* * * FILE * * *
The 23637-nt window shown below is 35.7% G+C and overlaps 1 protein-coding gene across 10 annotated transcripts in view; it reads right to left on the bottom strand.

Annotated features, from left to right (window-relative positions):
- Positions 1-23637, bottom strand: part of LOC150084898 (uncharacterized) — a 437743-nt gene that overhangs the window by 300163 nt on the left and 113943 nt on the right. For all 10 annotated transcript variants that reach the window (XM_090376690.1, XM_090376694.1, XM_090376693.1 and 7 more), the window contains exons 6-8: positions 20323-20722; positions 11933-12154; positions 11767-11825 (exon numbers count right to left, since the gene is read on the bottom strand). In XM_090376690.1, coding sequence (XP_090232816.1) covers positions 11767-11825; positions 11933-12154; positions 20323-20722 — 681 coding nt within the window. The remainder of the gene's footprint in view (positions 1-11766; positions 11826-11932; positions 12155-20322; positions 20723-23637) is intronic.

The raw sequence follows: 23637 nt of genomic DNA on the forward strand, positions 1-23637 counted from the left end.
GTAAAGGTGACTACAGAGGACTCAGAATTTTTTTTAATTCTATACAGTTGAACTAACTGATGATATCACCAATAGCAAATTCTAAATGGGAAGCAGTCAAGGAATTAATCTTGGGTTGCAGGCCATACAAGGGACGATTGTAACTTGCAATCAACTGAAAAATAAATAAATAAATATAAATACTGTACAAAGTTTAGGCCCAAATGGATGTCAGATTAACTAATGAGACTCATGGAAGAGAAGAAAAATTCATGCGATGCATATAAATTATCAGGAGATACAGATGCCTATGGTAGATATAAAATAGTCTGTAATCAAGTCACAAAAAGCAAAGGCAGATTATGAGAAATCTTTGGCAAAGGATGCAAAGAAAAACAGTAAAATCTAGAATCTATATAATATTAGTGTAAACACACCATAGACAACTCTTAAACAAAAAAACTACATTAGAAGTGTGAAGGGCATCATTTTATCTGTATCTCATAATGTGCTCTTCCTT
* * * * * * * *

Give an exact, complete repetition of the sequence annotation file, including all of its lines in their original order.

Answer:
The 23637-nt window shown below is 35.7% G+C and overlaps 1 protein-coding gene across 10 annotated transcripts in view; it reads right to left on the bottom strand.

Annotated features, from left to right (window-relative positions):
- Positions 1-23637, bottom strand: part of LOC150084898 (uncharacterized) — a 437743-nt gene that overhangs the window by 300163 nt on the left and 113943 nt on the right. For all 10 annotated transcript variants that reach the window (XM_090376690.1, XM_090376694.1, XM_090376693.1 and 7 more), the window contains exons 6-8: positions 20323-20722; positions 11933-12154; positions 11767-11825 (exon numbers count right to left, since the gene is read on the bottom strand). In XM_090376690.1, coding sequence (XP_090232816.1) covers positions 11767-11825; positions 11933-12154; positions 20323-20722 — 681 coding nt within the window. The remainder of the gene's footprint in view (positions 1-11766; positions 11826-11932; positions 12155-20322; positions 20723-23637) is intronic.

The raw sequence follows: 23637 nt of genomic DNA on the forward strand, positions 1-23637 counted from the left end.
GTAAAGGTGACTACAGAGGACTCAGAATTTTTTTTAATTCTATACAGTTGAACTAACTGATGATATCACCAATAGCAAATTCTAAATGGGAAGCAGTCAAGGAATTAATCTTGGGTTGCAGGCCATACAAGGGACGATTGTAACTTGCAATCAACTGAAAAATAAATAAATAAATATAAATACTGTACAAAGTTTAGGCCCAAATGGATGTCAGATTAACTAATGAGACTCATGGAAGAGAAGAAAAATTCATGCGATGCATATAAATTATCAGGAGATACAGATGCCTATGGTAGATATAAAATAGTCTGTAATCAAGTCACAAAAAGCAAAGGCAGATTATGAGAAATCTTTGGCAAAGGATGCAAAGAAAAACAGTAAAATCTAGAATCTATATAATATTAGTGTAAACACACCATAGACAACTCTTAAACAAAAAAACTACATTAGAAGTGTGAAGGGCATCATTTTATCTGTATCTCATAATGTGCTCTTCCTT